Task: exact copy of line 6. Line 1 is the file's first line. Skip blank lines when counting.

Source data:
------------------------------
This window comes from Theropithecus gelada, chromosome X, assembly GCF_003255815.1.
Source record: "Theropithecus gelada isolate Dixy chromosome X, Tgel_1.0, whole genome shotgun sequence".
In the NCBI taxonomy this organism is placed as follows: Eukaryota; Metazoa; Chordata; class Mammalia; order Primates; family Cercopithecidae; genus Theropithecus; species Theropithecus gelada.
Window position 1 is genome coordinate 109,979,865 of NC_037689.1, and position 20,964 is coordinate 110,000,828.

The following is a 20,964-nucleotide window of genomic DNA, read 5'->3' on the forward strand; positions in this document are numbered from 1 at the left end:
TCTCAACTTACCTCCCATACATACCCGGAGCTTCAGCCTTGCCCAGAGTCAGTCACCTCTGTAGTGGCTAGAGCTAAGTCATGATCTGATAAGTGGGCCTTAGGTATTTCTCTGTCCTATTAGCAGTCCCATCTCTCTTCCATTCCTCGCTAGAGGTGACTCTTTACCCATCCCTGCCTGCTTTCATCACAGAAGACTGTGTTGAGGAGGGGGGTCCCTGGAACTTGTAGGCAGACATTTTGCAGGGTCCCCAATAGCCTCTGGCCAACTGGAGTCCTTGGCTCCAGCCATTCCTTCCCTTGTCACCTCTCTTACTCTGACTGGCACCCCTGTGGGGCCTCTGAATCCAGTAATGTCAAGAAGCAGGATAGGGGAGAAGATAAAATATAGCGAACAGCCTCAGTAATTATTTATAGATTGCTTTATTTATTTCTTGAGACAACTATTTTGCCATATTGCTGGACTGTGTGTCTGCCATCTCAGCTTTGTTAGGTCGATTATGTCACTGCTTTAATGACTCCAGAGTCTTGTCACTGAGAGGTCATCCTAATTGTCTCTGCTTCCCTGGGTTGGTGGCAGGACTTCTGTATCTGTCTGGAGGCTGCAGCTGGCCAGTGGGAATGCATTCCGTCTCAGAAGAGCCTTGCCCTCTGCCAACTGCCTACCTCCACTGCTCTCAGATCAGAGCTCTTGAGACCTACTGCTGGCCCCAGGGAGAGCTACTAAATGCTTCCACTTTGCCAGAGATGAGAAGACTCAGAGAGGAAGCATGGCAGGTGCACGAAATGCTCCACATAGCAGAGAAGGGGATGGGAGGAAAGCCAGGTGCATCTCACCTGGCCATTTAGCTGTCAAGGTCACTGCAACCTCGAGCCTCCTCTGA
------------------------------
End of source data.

TCTCAACTTACCTCCCATACATACCCGGAGCTTCAGCCTTGCCCAGAGTCAGTCACCTCTGTAGTGGCTAGAGCTAAGTCATGATCTGATAAGTGGGCCTTAGGTATTTCTCTGTCCTATTAGCAGTCCCATCTCTCTTCCATTCCTCGCTAGAGGTGACTCTTTACCCATCCCTGCCTGCTTTCATCACAGAAGACTGTGTTGAGGAGGGGGGTCCCTGGAACTTGTAGGCAGACATTTTGCAGGGTCCCCAATAGCCTCTGGCCAACTGGAGTCCTTGGCTCCAGCCATTCCTTCCCTTGTCACCTCTCTTACTCTGACTGGCACCCCTGTGGGGCCTCTGAATCCAGTAATGTCAAGAAGCAGGATAGGGGAGAAGATAAAATATAGCGAACAGCCTCAGTAATTATTTATAGATTGCTTTATTTATTTCTTGAGACAACTATTTTGCCATATTGCTGGACTGTGTGTCTGCCATCTCAGCTTTGTTAGGTCGATTATGTCACTGCTTTAATGACTCCAGAGTCTTGTCACTGAGAGGTCATCCTAATTGTCTCTGCTTCCCTGGGTTGGTGGCAGGACTTCTGTATCTGTCTGGAGGCTGCAGCTGGCCAGTGGGAATGCATTCCGTCTCAGAAGAGCCTTGCCCTCTGCCAACTGCCTACCTCCACTGCTCTCAGATCAGAGCTCTTGAGACCTACTGCTGGCCCCAGGGAGAGCTACTAAATGCTTCCACTTTGCCAGAGATGAGAAGACTCAGAGAGGAAGCATGGCAGGTGCACGAAATGCTCCACATAGCAGAGAAGGGGATGGGAGGAAAGCCAGGTGCATCTCACCTGGCCATTTAGCTGTCAAGGTCACTGCAACCTCGAGCCTCCTCTGA